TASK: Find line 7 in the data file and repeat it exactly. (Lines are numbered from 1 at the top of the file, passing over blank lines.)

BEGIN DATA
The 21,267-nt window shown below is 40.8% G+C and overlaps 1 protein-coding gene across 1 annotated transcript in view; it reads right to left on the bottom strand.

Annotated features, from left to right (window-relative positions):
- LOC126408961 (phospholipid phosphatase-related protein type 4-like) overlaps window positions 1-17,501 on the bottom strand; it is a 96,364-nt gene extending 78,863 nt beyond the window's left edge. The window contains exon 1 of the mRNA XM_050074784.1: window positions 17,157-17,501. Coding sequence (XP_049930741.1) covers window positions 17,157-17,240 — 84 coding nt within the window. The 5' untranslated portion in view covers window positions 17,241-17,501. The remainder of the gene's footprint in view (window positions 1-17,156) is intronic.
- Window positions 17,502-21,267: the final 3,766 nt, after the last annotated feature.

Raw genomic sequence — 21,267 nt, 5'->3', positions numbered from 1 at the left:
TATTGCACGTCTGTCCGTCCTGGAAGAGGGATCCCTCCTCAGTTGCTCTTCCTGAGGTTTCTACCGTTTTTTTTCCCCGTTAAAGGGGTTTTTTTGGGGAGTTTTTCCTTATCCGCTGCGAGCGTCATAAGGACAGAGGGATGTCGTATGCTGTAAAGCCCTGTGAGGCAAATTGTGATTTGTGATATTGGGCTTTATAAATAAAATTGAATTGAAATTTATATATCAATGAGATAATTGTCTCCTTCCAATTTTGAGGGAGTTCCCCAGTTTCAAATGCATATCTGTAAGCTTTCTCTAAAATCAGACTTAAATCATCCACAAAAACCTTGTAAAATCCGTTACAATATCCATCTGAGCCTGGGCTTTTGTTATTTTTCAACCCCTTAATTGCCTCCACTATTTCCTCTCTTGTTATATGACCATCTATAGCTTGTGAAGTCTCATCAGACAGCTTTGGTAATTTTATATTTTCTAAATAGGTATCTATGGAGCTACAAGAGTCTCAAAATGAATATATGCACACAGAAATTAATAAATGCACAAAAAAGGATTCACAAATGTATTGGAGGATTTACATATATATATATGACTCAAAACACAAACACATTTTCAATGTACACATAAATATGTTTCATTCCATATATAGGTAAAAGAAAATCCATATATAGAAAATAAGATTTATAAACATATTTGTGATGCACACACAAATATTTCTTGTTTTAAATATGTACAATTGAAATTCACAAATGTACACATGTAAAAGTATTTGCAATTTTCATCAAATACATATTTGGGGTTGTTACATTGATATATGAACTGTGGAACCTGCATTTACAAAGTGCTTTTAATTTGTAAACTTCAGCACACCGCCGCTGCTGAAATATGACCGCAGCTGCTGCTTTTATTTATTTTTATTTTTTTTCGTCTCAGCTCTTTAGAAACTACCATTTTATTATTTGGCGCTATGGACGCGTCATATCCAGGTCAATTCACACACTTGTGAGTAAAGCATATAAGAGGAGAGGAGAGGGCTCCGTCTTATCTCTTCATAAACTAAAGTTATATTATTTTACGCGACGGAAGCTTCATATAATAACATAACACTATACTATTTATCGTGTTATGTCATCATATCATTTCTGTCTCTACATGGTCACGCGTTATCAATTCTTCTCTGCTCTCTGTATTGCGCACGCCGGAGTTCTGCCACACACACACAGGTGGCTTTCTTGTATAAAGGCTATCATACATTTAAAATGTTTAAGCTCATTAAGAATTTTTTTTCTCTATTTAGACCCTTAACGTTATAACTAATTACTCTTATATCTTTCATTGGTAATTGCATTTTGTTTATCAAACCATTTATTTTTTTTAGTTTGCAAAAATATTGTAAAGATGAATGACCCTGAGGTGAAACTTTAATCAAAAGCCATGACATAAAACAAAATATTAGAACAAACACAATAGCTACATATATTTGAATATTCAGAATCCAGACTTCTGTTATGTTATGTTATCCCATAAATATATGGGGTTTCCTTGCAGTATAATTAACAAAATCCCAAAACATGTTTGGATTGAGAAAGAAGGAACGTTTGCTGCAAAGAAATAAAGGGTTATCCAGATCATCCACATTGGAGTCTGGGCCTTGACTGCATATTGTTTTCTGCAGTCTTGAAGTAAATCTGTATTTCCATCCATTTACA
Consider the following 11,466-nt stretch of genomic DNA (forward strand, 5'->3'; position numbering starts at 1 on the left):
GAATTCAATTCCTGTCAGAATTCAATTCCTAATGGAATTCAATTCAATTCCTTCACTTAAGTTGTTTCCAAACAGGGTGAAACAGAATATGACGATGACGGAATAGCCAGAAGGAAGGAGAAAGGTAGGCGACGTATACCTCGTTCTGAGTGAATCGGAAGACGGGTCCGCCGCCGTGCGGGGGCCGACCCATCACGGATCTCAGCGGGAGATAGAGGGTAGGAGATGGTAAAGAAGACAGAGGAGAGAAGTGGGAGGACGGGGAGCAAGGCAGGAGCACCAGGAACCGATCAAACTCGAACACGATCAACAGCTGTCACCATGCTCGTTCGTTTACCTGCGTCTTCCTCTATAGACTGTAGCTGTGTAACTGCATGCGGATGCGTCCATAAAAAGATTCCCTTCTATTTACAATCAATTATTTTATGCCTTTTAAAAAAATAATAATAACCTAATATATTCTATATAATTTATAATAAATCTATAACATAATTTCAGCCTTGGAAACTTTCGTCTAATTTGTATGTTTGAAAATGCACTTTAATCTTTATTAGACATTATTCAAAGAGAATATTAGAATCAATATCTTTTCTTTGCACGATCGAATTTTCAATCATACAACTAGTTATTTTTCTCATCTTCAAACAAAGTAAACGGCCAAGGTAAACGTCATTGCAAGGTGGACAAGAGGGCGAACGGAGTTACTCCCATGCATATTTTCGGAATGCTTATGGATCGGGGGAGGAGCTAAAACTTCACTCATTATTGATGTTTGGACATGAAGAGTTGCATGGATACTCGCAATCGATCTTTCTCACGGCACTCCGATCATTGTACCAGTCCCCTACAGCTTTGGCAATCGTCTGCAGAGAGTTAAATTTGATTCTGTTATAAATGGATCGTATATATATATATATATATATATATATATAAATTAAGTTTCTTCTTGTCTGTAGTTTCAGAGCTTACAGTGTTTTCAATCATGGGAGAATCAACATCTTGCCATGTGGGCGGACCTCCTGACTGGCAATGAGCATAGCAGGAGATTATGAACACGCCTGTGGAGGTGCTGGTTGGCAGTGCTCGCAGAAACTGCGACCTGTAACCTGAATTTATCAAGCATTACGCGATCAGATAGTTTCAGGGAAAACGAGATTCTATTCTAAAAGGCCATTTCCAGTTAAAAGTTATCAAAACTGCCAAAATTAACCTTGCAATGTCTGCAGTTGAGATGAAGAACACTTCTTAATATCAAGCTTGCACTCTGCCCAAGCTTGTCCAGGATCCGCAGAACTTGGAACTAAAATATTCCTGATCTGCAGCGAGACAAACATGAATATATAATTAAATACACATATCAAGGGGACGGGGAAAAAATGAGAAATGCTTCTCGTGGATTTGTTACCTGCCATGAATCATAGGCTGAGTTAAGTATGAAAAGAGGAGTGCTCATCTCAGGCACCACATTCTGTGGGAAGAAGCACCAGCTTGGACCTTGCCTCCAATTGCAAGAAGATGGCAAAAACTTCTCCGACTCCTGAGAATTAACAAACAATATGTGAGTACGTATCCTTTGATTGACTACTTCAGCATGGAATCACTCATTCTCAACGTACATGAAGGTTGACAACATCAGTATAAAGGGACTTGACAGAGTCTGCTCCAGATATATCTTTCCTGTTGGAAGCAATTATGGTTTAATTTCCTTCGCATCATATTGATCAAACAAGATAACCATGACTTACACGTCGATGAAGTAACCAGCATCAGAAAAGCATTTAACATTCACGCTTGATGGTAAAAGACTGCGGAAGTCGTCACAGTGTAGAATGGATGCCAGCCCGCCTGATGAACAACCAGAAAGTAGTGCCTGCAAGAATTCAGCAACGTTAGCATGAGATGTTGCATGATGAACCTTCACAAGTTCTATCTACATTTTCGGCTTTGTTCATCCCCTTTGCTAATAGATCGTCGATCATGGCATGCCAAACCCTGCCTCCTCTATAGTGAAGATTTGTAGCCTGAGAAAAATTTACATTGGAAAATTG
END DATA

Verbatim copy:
Consider the following 11,466-nt stretch of genomic DNA (forward strand, 5'->3'; position numbering starts at 1 on the left):